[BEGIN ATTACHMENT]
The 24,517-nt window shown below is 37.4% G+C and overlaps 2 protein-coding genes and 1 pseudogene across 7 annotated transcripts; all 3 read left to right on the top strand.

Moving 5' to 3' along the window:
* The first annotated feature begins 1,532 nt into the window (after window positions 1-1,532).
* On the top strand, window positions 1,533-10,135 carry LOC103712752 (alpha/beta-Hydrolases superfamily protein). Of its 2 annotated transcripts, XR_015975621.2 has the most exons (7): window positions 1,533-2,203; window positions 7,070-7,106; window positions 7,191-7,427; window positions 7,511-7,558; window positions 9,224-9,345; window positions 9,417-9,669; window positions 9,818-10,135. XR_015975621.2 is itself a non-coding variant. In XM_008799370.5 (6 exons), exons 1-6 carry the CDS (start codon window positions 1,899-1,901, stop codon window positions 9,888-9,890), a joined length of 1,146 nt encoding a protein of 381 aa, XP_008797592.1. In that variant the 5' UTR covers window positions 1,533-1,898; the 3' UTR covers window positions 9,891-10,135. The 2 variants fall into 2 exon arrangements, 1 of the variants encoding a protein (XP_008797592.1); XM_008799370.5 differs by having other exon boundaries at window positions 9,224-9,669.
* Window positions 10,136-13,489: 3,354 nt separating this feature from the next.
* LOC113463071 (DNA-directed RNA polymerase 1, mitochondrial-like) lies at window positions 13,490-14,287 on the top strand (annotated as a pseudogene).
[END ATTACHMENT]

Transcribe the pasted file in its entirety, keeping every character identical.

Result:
The 24,517-nt window shown below is 37.4% G+C and overlaps 2 protein-coding genes and 1 pseudogene across 7 annotated transcripts; all 3 read left to right on the top strand.

Moving 5' to 3' along the window:
* The first annotated feature begins 1,532 nt into the window (after window positions 1-1,532).
* On the top strand, window positions 1,533-10,135 carry LOC103712752 (alpha/beta-Hydrolases superfamily protein). Of its 2 annotated transcripts, XR_015975621.2 has the most exons (7): window positions 1,533-2,203; window positions 7,070-7,106; window positions 7,191-7,427; window positions 7,511-7,558; window positions 9,224-9,345; window positions 9,417-9,669; window positions 9,818-10,135. XR_015975621.2 is itself a non-coding variant. In XM_008799370.5 (6 exons), exons 1-6 carry the CDS (start codon window positions 1,899-1,901, stop codon window positions 9,888-9,890), a joined length of 1,146 nt encoding a protein of 381 aa, XP_008797592.1. In that variant the 5' UTR covers window positions 1,533-1,898; the 3' UTR covers window positions 9,891-10,135. The 2 variants fall into 2 exon arrangements, 1 of the variants encoding a protein (XP_008797592.1); XM_008799370.5 differs by having other exon boundaries at window positions 9,224-9,669.
* Window positions 10,136-13,489: 3,354 nt separating this feature from the next.
* LOC113463071 (DNA-directed RNA polymerase 1, mitochondrial-like) lies at window positions 13,490-14,287 on the top strand (annotated as a pseudogene).